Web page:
Mandarin Duck: Symbol of Love or of Animal Abuse?

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On November 12th while at the Jungmun tourist complex on Jeju’s south coast, I happened to walk through the lobby of a large luxury hotel. I was more than a little surprised to see a pair (one male, one female) of Mandarin Ducks in a small pond in the lobby, which was also occupied by about 50 Koi fish.

The is widely considered in to be a symbol of love and fidelity. It is an uncommon species globally with a declining world population of only 65,000 (BirdLife International 2013).

Male Mandarin Duck Aix galericulata, © Birds Korea

The Korea National Parks website describes them as a “rare” species in Korea and as a National Natural Monument (KNP 2013). They are usually very shy in the wild and liable to flush at the slightest disturbance.

Here, on an artificial pond in the lobby of a high-class hotel, they were panicking every time someone walked past them. They appeared to be trying to fly away and were crashing into the sides of the pond.

They were unable to fly, because their wings appear to have been pinioned, or perhaps the flight feathers were clipped – I was unable to get a clear image of the extent of the damage to their extended wings.

I contacted the Jeju Wildlife Rescue Centre, who informed me that unless the birds were first injured in the wild, it’s unlawful to clip their wings and have them inside a hotel lobby (but it seems like there might have been some uncertainty, as it may be a bit of a legal grey area?). I returned last week to get some better images, and the Mandarin Ducks were still there.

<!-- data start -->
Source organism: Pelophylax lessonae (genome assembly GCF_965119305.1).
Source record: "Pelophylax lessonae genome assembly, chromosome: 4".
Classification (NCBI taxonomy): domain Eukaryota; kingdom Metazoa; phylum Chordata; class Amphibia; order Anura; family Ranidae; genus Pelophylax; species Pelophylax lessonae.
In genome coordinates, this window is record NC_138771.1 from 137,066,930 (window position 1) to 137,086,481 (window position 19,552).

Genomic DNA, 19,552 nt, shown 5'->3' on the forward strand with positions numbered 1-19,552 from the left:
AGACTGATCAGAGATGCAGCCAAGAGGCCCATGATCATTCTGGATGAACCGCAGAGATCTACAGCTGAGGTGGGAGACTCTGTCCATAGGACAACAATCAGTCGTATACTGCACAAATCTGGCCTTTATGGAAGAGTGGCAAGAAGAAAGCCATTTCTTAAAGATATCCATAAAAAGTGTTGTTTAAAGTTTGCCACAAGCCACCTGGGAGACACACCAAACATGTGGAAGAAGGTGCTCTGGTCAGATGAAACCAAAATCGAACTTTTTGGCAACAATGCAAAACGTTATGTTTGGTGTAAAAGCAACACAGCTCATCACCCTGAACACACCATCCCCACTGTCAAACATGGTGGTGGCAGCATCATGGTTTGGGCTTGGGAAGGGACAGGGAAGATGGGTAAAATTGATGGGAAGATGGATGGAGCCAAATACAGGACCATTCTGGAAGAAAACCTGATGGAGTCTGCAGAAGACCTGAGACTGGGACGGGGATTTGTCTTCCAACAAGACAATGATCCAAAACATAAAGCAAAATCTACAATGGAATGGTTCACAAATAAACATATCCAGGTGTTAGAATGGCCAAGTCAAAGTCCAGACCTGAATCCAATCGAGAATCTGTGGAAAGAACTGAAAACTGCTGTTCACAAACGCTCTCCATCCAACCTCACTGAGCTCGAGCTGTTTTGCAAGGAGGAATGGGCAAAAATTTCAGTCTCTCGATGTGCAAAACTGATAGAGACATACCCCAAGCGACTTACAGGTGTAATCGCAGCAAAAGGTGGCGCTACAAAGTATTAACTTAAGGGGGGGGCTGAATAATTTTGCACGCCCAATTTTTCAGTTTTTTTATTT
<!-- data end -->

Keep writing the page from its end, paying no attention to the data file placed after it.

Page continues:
They were less panicky, and were actually begging for food from tourists, who can purchase fish pellets in the lobby to feed to the Koi. I tried to ask the desk staff if the ducks had been injured, but all I got was confused looks. Legal or illegal? Moral or immoral? How can a native wild species be held in captivity in this way in a hotel lobby?

As a Birds Korea member, I am therefore asking Birds Korea and contacts on Jeju to help to get these birds either released into the wild or in the worst case to be taken to a proper wildlife rescue facility. The hotel staff and management need to be informed of the cruelty of keeping such shy wild birds in a tiny pond with their wings clipped. And hotel guests need to ask: are Mandarin Ducks held in these conditions symbols of love or of animal cruelty?

References

  1. International (2013) Species factsheet: Aixgalericulata. Downloaded from http://www.birdlife.org on 19/11/2013.

  2. BirdLife International (2013) for birds. Downloaded from http://www.birdlife.org on 19/11/2013.

  3. National Parks of Korea: http://english.knps.or.kr/Knp/Gyeongju/Intro/FlagstaffSpecies.aspx, accessed online on November 19

    th

    2013)

Mandarin Duck Aix galericulata in hotel lobby, © Birds Korea

Female Mandarin Duck Aix galericulata, © Birds Korea

Male Mandarin Duck Aix galericulata, © Birds Korea

This article was written for and published by Birds Korea.

Supertrooper

Founder and Executive Editor

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Susan Lee

Good article and we hope you get some "straight" answers. These birds are plainly not in the best shape and should at the least be attended by a qualified avian veterinarian.